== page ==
The jobs of nearly three-quarters of CFOs are impacted by expectations of how their companies should perform in the environmental, social and governance (ESG) realm, according to a recent survey by Deloitte Consulting. The emphasis on ESG matters is likely to continue.
So far, few companies have ESG performance metrics baked into their variable-pay plans. But that’s likely to change. Regulators, including the Securities and Exchange Commission (SEC), are working on plans to mandate corporate disclosure of their performance based on ESG criteria. The challenge for the SEC and businesses is to develop disclosures that would offer meaningful insight into ESG “performance.”
The Pressure Is On
Privately held companies won’t be directly impacted by SEC regulations. Even so, a lot of people — possibly including many of your customers — may prefer to do business with companies that promote diversity and inclusion within their ranks and act as good environmental stewards. There’s also a common belief that high ESG scores lead to increased profitability. That expectation may keep the pressure on all companies to incorporate some ESG indicators into bonus formulas to provide financial incentives for managers to achieve those goals.
Long before ESG profiles became a hot topic, other nonfinancial criteria — such as customer satisfaction and employee engagement — were used in variable-pay calculations, with the assumption that there would be financial rewards for shareholders. Yet research reported in MIT’s Sloan Management Review found that the results may not be as anticipated. “Customer satisfaction is often a weak leading indicator of a company’s future financial performance,” and employee engagement levels are a poor predictor of profitability, said Sloan Management Review.
Why? Customer satisfaction could soar, for example, if front-line employees discounted or gave away products and services customers. But that practice would lower profits.
No Perfect Solution
Suppose you decide to stick to using concrete financial performance criteria. Keep in mind, using those criteria to set your variable-pay formula can be disappointing. To illustrate, a company that over-emphasizes short-term profitability could be motivated to take cost-cutting measures that, in the long-term, are self-defeating.
Or a bonus formula that focuses on growth in earnings per share (EPS) could prompt executives to pursue debt-financed acquisitions of other profitable companies. Such acquisitions could result in an immediate increase in EPS but lead to problems down the road if there’s a business slowdown and the company’s debt burden becomes unsustainable.
If incorporating nonfinancial criteria into your compensation formula is the goal, start by tackling these three tasks:
- Identify performance standards that are consistent with your company’s values and will likely drive the desired level of performance,
- Find measurable indicators of success in those areas, and
- Build them into the overall incentive-compensation mix using a balanced approach.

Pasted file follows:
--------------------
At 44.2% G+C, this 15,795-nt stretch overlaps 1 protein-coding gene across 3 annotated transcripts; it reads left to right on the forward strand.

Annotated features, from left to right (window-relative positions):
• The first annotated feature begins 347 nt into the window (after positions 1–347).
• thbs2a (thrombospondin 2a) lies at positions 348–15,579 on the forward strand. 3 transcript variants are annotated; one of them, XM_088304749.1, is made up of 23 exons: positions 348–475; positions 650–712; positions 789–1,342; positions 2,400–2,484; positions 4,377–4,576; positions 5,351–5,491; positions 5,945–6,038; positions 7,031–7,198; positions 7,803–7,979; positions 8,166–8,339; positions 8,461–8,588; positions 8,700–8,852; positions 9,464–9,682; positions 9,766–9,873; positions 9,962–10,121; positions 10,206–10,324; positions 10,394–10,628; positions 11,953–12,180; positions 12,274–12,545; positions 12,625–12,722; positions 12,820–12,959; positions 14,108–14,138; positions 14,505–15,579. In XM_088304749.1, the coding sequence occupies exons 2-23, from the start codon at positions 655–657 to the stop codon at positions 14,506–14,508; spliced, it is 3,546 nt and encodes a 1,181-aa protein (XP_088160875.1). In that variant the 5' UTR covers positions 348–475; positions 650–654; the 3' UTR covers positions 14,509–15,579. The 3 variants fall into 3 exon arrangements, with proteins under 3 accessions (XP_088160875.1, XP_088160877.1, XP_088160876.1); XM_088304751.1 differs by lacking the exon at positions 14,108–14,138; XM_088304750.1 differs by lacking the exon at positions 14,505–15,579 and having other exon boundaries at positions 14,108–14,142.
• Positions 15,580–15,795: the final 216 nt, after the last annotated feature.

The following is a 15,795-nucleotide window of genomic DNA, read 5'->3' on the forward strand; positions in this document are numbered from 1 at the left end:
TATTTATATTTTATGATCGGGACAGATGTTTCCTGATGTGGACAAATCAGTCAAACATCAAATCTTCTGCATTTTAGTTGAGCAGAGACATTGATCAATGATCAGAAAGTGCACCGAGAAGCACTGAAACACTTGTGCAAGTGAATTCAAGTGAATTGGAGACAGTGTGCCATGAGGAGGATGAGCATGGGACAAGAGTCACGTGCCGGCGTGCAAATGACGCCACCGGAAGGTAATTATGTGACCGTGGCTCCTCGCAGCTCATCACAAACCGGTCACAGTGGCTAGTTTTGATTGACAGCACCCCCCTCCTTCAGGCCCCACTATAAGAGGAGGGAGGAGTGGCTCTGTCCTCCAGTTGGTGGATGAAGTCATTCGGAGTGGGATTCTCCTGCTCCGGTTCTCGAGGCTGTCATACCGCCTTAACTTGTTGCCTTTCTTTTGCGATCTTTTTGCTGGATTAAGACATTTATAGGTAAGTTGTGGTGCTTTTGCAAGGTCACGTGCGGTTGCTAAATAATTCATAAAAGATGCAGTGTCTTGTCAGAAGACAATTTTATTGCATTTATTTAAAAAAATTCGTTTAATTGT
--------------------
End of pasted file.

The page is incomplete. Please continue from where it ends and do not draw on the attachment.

From there, you can focus on specific ESG goals. For instance, if your goal is to enhance the E in ESG, you might prioritize reducing your business’s “carbon footprint.” It’s measurable, and if you don’t want to do the calculation yourself, services are available to help with that. They might also provide mitigation strategies, such as supporting tree-planting projects and using more electricity from renewable energy sources.
It’s important to be realistic about how much you can achieve over a given period and what it might cost you before building goals into a performance-based pay formula. Sticking with the topic of environmental focus, an example might be to switch from plastic to paper packaging. Ask yourself, what’s achievable? What are the risks if you aim too high?
The S in ESG generally pertains to the treatment of your employees and any broader social costs to the way you do business. An example might be avoiding the use of suppliers in countries where safety and wage standards are below those used in the United States.
Of course, a small company in a competitive business environment might not have the financial flexibility to switch to higher cost U.S. suppliers. But they can still promote social welfare domestically by rethinking their hiring practices and employee benefit plans. Instead of creating a recurring variable bonus for the manager tasked with improving your social “score” (however you define it), consider a one-time bonus for devising and implementing a plan that will have enduring positive social impact.
The G in ESG has been in the spotlight since the Enron corporate scandal a quarter-century ago. Governance reforms that followed were mainly focused on publicly held companies. But owners of smaller private enterprises can adopt bylaws that encourage — through their board structure — a diversity of perspectives applied to corporate policies and strategies. Those can result in creative variable-pay programs that motivate front-line employees and senior managers to achieve key nonfinancial objectives.
Nonfinancial performance metrics require a dose of skepticism in terms of concrete rewards to the company. What works well for another company might be a poor fit for your business, so don’t adopt a plan just for the sake of change. You know your company better than anyone, and you might need to trust your instincts when developing nonfinancial goals for your variable-pay policy.
Before you approve any plan, it’s a good idea to run it by your trusted financial advisor. He or she may be able to help you foresee the plusses and avoid any pitfalls.